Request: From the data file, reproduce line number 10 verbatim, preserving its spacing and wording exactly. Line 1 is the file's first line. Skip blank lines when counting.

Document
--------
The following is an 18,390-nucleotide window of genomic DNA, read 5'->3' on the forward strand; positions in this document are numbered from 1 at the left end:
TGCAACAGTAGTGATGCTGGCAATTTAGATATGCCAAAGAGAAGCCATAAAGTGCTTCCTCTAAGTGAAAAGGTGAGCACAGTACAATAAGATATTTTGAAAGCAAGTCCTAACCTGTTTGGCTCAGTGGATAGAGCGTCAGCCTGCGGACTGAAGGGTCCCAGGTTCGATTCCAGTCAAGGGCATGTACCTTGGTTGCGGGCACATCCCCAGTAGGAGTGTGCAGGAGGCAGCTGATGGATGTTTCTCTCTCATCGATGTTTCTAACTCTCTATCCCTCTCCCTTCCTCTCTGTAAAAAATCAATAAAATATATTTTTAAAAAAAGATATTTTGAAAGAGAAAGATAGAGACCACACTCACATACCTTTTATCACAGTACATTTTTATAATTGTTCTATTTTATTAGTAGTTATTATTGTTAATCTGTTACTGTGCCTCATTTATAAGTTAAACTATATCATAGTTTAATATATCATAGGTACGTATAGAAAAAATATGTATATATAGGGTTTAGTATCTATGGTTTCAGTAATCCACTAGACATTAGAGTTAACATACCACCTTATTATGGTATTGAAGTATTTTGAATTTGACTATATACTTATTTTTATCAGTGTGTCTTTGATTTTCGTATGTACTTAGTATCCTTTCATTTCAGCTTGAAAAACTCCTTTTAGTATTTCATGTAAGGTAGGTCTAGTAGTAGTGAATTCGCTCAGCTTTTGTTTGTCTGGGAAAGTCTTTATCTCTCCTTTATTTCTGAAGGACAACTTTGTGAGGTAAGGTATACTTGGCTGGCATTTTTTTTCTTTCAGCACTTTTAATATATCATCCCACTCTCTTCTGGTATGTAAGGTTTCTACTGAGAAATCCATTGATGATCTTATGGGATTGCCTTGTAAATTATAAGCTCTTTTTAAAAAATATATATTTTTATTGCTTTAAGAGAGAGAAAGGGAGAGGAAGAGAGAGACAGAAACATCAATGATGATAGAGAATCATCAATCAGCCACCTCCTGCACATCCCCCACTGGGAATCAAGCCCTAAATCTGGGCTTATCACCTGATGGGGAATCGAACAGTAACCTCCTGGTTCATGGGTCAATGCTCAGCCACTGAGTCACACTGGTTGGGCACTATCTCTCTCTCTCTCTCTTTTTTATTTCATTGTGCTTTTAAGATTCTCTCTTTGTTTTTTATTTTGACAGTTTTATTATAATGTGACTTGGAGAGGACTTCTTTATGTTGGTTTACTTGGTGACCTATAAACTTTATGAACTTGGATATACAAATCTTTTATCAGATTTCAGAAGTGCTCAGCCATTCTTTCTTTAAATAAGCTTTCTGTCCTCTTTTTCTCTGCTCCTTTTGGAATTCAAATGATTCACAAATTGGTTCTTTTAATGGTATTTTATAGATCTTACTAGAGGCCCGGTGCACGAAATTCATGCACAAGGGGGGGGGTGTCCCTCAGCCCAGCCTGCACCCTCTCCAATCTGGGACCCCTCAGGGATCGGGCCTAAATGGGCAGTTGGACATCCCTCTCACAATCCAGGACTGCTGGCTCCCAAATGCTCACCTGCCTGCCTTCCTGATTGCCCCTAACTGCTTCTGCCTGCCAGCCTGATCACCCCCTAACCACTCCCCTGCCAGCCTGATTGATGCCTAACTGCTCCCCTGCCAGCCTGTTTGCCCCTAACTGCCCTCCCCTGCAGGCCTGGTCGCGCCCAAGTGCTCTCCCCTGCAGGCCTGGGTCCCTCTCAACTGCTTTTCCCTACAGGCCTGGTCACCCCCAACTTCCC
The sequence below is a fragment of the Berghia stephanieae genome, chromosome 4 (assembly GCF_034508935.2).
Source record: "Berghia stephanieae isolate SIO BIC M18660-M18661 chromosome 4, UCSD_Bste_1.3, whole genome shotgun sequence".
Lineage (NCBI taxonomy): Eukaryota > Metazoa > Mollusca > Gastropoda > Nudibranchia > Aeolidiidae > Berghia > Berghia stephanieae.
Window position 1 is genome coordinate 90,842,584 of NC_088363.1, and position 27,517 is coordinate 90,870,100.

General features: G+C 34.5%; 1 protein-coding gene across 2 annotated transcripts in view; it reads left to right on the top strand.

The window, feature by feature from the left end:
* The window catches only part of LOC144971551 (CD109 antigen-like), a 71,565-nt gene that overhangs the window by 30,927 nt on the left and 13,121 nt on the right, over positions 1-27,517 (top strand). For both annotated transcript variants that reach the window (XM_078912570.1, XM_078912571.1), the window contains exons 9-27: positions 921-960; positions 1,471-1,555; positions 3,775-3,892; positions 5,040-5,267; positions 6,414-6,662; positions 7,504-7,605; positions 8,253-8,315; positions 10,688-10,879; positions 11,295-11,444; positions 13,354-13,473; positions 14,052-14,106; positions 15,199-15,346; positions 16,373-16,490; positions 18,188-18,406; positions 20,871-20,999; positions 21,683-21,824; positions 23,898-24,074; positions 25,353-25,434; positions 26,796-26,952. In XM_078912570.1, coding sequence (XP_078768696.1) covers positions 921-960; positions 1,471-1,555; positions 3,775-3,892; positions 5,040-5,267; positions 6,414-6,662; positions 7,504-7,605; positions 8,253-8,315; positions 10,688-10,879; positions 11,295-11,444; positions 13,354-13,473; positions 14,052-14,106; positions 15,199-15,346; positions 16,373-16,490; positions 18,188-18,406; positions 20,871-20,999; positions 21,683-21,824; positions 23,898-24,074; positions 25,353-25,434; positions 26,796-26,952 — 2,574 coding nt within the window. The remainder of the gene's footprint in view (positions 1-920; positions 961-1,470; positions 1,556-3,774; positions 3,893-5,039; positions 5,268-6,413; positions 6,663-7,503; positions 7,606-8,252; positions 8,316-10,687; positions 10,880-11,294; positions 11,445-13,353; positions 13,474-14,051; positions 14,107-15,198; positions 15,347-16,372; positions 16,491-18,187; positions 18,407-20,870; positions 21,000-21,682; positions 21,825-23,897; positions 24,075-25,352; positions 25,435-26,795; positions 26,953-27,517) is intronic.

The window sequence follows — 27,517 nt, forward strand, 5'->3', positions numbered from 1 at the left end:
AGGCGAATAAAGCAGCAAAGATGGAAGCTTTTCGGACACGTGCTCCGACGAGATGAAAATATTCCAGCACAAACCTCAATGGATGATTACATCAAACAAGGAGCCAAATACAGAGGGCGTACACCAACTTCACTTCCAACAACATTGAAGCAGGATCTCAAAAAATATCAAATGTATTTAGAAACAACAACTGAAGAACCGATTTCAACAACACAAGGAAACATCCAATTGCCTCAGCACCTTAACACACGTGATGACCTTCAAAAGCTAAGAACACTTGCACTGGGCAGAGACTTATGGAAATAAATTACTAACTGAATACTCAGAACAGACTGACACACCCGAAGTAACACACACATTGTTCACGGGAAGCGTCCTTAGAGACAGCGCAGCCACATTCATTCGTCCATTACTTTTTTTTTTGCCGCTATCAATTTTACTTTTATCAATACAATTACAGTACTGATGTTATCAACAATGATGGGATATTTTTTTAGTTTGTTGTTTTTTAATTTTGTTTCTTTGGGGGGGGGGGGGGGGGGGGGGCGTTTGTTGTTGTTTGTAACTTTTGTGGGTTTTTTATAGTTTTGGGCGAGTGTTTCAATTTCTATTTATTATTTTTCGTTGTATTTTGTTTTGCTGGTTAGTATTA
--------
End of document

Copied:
The window sequence follows — 27,517 nt, forward strand, 5'->3', positions numbered from 1 at the left end: